Michigan has much to lose if Congress does not act quickly to renew the unemployment insurance (UI) extensions in last year’s economic stimulus bill.
It is not just because Michigan has led the country in the unemployment rate for 33 out of the past 36 months.
In December, Michigan and the nation entered the 24th month since the beginning of the 2007 recession. As this chart shows, this marks the first time Michigan had a higher unemployment rate during the current recession (14.6 percent) than it did during the same month relative to the 1981 recession (14.2 percent in July 1983).
The early 1980s are well known as Michigan’s toughest times, as unemployment topped 16 percent several months in a row. However, during the 24th month of the 1981 recession, the unemployment rate was on a slow but consistent downward slope, while the unemployment rate in recent months has barely dropped at all.
Because many workers have been unemployed for a very long time despite faithfully looking for work, unemployment insurance has been a crucial safety net. Many long-term unemployed workers have exhausted their regular benefits, and are only continuing to receive unemployment insurance because of the extensions in the American Recovery and Reinvestment Act.
Those extensions, however, will expire at the end of February. Without congressional reauthorization, unemployed workers who have not used up all their weeks of unemployment insurance will lose those unused weeks and will be left without any UI at all.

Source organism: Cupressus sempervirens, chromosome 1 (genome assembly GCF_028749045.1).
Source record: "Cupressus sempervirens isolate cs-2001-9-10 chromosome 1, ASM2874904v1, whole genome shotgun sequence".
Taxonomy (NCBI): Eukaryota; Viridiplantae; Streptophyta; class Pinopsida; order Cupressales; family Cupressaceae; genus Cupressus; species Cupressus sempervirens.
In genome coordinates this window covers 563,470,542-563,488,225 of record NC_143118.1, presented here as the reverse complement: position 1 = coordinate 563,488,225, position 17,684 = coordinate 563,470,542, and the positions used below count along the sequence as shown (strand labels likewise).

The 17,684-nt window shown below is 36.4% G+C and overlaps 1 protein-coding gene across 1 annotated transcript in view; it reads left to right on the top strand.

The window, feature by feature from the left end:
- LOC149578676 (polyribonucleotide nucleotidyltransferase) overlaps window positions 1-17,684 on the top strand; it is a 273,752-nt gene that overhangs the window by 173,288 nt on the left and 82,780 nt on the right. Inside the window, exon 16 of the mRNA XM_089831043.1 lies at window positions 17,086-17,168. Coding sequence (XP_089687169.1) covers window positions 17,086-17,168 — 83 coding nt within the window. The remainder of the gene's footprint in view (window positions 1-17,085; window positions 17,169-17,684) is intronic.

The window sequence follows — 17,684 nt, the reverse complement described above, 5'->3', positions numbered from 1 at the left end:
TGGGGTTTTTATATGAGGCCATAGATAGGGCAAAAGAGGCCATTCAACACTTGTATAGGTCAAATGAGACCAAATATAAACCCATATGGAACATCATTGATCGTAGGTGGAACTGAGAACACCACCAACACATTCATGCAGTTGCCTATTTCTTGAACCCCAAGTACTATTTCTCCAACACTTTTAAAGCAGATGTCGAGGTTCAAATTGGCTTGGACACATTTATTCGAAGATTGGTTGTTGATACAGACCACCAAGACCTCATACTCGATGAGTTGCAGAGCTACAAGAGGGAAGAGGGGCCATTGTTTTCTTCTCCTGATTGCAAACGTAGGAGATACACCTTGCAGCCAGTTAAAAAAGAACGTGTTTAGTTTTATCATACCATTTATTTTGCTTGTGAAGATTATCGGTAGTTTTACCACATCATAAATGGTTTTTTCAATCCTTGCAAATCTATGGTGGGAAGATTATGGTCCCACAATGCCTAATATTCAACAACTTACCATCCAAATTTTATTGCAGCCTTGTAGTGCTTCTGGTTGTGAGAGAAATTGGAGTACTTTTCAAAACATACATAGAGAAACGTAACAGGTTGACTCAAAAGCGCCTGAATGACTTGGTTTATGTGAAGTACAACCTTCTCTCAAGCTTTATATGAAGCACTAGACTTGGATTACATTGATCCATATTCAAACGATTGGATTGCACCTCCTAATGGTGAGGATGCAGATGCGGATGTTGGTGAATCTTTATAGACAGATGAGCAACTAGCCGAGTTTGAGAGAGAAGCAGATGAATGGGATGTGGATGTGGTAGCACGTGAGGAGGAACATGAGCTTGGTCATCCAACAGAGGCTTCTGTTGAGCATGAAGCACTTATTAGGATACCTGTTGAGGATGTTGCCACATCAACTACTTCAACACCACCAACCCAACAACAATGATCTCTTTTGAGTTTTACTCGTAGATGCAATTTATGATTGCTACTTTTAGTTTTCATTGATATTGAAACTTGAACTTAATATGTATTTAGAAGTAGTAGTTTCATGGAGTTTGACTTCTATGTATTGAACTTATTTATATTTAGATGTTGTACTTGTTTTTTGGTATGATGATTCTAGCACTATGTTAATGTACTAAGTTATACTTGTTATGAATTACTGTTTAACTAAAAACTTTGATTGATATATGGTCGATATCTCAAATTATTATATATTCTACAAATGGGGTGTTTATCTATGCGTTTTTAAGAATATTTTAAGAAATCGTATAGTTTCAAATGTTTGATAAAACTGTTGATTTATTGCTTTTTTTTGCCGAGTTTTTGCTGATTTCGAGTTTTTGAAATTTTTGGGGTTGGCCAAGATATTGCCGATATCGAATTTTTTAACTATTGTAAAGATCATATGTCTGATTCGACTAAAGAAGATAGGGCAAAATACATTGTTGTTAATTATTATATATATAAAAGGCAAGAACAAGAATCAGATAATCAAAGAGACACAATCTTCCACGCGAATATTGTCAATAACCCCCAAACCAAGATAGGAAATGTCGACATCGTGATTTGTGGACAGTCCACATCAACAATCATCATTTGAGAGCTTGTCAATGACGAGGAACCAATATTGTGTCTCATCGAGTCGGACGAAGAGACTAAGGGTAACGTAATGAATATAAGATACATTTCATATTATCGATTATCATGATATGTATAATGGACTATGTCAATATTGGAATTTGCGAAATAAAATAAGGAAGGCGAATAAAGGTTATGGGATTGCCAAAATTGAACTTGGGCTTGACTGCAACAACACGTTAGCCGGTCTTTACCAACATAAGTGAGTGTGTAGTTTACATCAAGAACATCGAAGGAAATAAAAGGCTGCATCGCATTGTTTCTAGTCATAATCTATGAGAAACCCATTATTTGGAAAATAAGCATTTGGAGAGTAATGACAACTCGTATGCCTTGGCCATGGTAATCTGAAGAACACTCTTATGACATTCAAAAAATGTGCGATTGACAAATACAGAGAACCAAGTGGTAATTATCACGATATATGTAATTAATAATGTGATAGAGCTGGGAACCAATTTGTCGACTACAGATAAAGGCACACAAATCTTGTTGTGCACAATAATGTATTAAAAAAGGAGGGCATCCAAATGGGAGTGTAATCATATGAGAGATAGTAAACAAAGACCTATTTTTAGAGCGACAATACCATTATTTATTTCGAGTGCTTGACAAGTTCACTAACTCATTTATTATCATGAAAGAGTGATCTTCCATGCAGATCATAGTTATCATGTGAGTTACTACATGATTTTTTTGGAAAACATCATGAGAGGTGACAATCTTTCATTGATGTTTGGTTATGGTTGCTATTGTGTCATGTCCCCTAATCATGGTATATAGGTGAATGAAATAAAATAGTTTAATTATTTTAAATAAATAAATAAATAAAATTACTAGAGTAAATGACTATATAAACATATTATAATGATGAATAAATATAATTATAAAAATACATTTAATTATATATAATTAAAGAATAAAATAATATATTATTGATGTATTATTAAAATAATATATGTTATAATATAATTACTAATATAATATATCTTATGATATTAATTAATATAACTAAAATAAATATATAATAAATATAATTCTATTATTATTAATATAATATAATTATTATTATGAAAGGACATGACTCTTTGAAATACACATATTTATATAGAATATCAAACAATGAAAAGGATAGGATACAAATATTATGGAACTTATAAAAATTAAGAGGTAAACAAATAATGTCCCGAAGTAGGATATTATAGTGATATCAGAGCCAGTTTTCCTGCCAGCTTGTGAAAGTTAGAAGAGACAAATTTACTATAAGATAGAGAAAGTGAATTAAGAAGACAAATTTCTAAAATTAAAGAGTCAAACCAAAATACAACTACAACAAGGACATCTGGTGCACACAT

New numbers released last week from the National Employment Law Project show that without Congressional action, nearly 62,000 jobless Michigan workers will become ineligible for federal unemployment benefits in March. By June, this number will swell to more than 225,700 unemployed Michigan workers. Congress must renew the extensions before Friday to continue the benefits without interruption.
Remember that the UI safety net not only helps unemployed workers and their families avert crisis, but is good for the state and local economies as well. When workers spend their unemployment checks on necessities such as food, clothing and household needs, it helps to keep local businesses thriving.
The Congressional Budget Office estimates that UI benefits generate up to $1.90 in GDP per every dollar spent, making the UI provisions a very effective economic stimulus.
Michigan cannot afford for Congress to let this lapse. Fortunately, the Senate leadership is hoping to get the bill to the floor this week, have an expedited debate, and pass it in enough time to get it over the House of Representative so that both Chambers of Congress can pass it before they recess on February 12.
Both of Michigan’s U.S. Senators are helping push this effort. This will ensure that the state unemployment offices keep the programs up and running without any interruption in benefits to workers.
— Peter Ruark